Benson was on the right track using the official style to form his essay, however where he most likely has a degree in English and writing, government officials do not. They mainly deal with a legal vocabulary and some of Benson’s euphemism and word choice may not be entirely clear to a government worker. It is likely possible that they have experience working with wordy and lengthy documents, such as bills and budget summaries. Benson’s point does come across; it’s just for some people they may have to reread it in order to remember and/or digest what he is saying. Based off my experience with this essay, I would conclude that his argument does not come off as clear and to the point to his directed audience. The government official reading this essay will either give up halfway through it, or upon reaching the final paragraph of the essay, would become frustrated that after having read his entire argument for more government funding, only to see at the end Benson addresses all other types of funding that could be used instead.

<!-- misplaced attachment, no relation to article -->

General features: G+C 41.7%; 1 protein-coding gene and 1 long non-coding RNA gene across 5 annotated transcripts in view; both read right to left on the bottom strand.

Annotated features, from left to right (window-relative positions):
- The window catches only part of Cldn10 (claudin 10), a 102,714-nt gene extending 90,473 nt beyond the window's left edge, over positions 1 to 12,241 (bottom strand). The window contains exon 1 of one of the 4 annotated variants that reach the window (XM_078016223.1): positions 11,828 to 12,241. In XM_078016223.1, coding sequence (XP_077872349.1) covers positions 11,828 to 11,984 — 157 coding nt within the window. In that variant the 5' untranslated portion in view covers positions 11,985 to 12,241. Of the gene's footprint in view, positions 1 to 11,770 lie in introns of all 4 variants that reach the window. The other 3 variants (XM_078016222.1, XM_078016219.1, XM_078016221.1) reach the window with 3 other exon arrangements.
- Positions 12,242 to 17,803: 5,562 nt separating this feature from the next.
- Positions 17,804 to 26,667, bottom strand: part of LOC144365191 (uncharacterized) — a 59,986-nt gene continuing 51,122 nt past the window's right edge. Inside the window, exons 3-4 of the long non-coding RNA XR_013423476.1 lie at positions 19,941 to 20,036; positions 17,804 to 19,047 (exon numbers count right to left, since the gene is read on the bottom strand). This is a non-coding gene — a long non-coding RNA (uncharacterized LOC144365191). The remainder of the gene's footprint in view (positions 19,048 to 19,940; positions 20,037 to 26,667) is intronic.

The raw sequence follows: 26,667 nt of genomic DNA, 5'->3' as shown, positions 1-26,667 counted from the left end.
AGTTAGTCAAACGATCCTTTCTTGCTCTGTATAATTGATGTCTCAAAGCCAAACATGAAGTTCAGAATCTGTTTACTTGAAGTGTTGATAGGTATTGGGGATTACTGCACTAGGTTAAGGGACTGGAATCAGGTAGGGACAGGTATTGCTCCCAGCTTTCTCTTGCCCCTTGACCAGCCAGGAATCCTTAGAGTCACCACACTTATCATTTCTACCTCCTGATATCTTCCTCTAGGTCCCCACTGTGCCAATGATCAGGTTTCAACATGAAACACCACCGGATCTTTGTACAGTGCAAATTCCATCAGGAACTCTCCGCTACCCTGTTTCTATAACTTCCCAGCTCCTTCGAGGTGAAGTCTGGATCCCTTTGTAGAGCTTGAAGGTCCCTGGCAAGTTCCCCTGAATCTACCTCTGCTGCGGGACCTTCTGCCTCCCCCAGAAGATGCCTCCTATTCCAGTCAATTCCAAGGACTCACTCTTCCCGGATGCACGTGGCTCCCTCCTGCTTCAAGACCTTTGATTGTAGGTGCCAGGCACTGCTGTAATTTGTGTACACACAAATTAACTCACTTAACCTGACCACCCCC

--By Annalise Falck-Pedersen